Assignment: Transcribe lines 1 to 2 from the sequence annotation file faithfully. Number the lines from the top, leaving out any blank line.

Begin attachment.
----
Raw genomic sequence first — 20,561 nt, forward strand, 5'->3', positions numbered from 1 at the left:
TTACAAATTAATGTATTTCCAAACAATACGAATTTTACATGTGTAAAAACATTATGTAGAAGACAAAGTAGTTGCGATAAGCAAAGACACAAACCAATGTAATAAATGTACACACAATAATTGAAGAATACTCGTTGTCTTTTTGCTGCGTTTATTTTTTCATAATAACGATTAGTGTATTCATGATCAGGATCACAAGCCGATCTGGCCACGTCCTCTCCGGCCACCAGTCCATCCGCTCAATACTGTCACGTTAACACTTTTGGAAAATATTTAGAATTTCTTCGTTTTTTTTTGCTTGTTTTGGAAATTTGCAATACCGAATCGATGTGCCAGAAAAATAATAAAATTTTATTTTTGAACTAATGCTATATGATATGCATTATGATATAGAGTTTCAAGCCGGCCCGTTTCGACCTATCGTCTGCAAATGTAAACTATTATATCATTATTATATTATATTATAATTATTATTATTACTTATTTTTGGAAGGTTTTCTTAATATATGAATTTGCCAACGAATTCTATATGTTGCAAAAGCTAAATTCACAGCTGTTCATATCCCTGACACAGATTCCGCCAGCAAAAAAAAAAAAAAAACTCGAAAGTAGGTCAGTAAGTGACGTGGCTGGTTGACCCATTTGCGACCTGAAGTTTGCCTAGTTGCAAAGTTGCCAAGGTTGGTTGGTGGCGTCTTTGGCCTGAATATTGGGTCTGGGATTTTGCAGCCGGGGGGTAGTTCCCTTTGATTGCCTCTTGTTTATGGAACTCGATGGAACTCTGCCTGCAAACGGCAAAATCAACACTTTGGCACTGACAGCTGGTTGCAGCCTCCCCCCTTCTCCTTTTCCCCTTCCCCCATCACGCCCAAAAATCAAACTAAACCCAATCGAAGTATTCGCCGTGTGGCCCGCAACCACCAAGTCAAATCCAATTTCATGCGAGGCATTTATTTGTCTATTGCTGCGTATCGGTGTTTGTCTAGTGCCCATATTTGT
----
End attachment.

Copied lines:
Raw genomic sequence first — 20,561 nt, forward strand, 5'->3', positions numbered from 1 at the left:
TTACAAATTAATGTATTTCCAAACAATACGAATTTTACATGTGTAAAAACATTATGTAGAAGACAAAGTAGTTGCGATAAGCAAAGACACAAACCAATGTAATAAATGTACACACAATAATTGAAGAATACTCGTTGTCTTTTTGCTGCGTTTATTTTTTCATAATAACGATTAGTGTATTCATGATCAGGATCACAAGCCGATCTGGCCACGTCCTCTCCGGCCACCAGTCCATCCGCTCAATACTGTCACGTTAACACTTTTGGAAAATATTTAGAATTTCTTCGTTTTTTTTTGCTTGTTTTGGAAATTTGCAATACCGAATCGATGTGCCAGAAAAATAATAAAATTTTATTTTTGAACTAATGCTATATGATATGCATTATGATATAGAGTTTCAAGCCGGCCCGTTTCGACCTATCGTCTGCAAATGTAAACTATTATATCATTATTATATTATATTATAATTATTATTATTACTTATTTTTGGAAGGTTTTCTTAATATATGAATTTGCCAACGAATTCTATATGTTGCAAAAGCTAAATTCACAGCTGTTCATATCCCTGACACAGATTCCGCCAGCAAAAAAAAAAAAAAAACTCGAAAGTAGGTCAGTAAGTGACGTGGCTGGTTGACCCATTTGCGACCTGAAGTTTGCCTAGTTGCAAAGTTGCCAAGGTTGGTTGGTGGCGTCTTTGGCCTGAATATTGGGTCTGGGATTTTGCAGCCGGGGGGTAGTTCCCTTTGATTGCCTCTTGTTTATGGAACTCGATGGAACTCTGCCTGCAAACGGCAAAATCAACACTTTGGCACTGACAGCTGGTTGCAGCCTCCCCCCTTCTCCTTTTCCCCTTCCCCCATCACGCCCAAAAATCAAACTAAACCCAATCGAAGTATTCGCCGTGTGGCCCGCAACCACCAAGTCAAATCCAATTTCATGCGAGGCATTTATTTGTCTATTGCTGCGTATCGGTGTTTGTCTAGTGCCCATATTTGT